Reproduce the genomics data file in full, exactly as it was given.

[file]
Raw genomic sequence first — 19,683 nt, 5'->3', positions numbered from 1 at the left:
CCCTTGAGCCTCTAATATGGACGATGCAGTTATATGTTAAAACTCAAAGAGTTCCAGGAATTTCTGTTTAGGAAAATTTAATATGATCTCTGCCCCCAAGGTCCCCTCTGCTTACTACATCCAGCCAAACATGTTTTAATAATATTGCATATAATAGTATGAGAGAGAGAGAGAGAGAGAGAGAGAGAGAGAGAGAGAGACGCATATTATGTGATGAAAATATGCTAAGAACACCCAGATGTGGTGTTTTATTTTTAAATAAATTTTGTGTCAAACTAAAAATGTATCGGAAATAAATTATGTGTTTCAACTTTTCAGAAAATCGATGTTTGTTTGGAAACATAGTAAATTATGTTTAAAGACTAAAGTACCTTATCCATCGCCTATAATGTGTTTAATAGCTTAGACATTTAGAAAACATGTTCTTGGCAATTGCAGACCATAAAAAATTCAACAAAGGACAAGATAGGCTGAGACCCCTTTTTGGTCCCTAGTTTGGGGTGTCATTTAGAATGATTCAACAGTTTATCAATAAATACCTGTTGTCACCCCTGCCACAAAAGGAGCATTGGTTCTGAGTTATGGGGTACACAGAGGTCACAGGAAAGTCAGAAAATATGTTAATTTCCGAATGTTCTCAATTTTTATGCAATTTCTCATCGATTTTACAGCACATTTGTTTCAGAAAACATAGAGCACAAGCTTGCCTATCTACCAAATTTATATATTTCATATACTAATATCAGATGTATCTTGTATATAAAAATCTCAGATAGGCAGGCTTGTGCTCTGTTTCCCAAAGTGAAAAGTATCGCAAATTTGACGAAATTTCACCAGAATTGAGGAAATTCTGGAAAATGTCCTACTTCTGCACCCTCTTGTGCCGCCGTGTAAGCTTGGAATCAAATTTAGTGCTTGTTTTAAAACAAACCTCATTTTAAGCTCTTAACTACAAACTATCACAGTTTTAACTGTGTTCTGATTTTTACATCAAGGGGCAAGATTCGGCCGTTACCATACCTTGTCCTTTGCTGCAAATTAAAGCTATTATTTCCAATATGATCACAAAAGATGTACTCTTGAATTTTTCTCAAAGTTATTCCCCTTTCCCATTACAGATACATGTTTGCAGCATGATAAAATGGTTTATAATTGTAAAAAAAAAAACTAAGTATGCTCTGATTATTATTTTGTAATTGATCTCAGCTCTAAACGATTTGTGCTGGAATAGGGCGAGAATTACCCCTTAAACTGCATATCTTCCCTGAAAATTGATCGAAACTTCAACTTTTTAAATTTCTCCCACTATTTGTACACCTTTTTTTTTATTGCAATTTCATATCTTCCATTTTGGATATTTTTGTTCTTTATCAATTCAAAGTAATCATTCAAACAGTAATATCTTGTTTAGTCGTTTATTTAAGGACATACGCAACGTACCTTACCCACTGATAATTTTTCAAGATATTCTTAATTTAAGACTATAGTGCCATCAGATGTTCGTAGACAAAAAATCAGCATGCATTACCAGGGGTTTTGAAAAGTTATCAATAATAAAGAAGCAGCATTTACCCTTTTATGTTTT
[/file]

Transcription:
Raw genomic sequence first — 19,683 nt, 5'->3', positions numbered from 1 at the left:
CCCTTGAGCCTCTAATATGGACGATGCAGTTATATGTTAAAACTCAAAGAGTTCCAGGAATTTCTGTTTAGGAAAATTTAATATGATCTCTGCCCCCAAGGTCCCCTCTGCTTACTACATCCAGCCAAACATGTTTTAATAATATTGCATATAATAGTATGAGAGAGAGAGAGAGAGAGAGAGAGAGAGAGAGAGAGAGACGCATATTATGTGATGAAAATATGCTAAGAACACCCAGATGTGGTGTTTTATTTTTAAATAAATTTTGTGTCAAACTAAAAATGTATCGGAAATAAATTATGTGTTTCAACTTTTCAGAAAATCGATGTTTGTTTGGAAACATAGTAAATTATGTTTAAAGACTAAAGTACCTTATCCATCGCCTATAATGTGTTTAATAGCTTAGACATTTAGAAAACATGTTCTTGGCAATTGCAGACCATAAAAAATTCAACAAAGGACAAGATAGGCTGAGACCCCTTTTTGGTCCCTAGTTTGGGGTGTCATTTAGAATGATTCAACAGTTTATCAATAAATACCTGTTGTCACCCCTGCCACAAAAGGAGCATTGGTTCTGAGTTATGGGGTACACAGAGGTCACAGGAAAGTCAGAAAATATGTTAATTTCCGAATGTTCTCAATTTTTATGCAATTTCTCATCGATTTTACAGCACATTTGTTTCAGAAAACATAGAGCACAAGCTTGCCTATCTACCAAATTTATATATTTCATATACTAATATCAGATGTATCTTGTATATAAAAATCTCAGATAGGCAGGCTTGTGCTCTGTTTCCCAAAGTGAAAAGTATCGCAAATTTGACGAAATTTCACCAGAATTGAGGAAATTCTGGAAAATGTCCTACTTCTGCACCCTCTTGTGCCGCCGTGTAAGCTTGGAATCAAATTTAGTGCTTGTTTTAAAACAAACCTCATTTTAAGCTCTTAACTACAAACTATCACAGTTTTAACTGTGTTCTGATTTTTACATCAAGGGGCAAGATTCGGCCGTTACCATACCTTGTCCTTTGCTGCAAATTAAAGCTATTATTTCCAATATGATCACAAAAGATGTACTCTTGAATTTTTCTCAAAGTTATTCCCCTTTCCCATTACAGATACATGTTTGCAGCATGATAAAATGGTTTATAATTGTAAAAAAAAAAACTAAGTATGCTCTGATTATTATTTTGTAATTGATCTCAGCTCTAAACGATTTGTGCTGGAATAGGGCGAGAATTACCCCTTAAACTGCATATCTTCCCTGAAAATTGATCGAAACTTCAACTTTTTAAATTTCTCCCACTATTTGTACACCTTTTTTTTTATTGCAATTTCATATCTTCCATTTTGGATATTTTTGTTCTTTATCAATTCAAAGTAATCATTCAAACAGTAATATCTTGTTTAGTCGTTTATTTAAGGACATACGCAACGTACCTTACCCACTGATAATTTTTCAAGATATTCTTAATTTAAGACTATAGTGCCATCAGATGTTCGTAGACAAAAAATCAGCATGCATTACCAGGGGTTTTGAAAAGTTATCAATAATAAAGAAGCAGCATTTACCCTTTTATGTTTT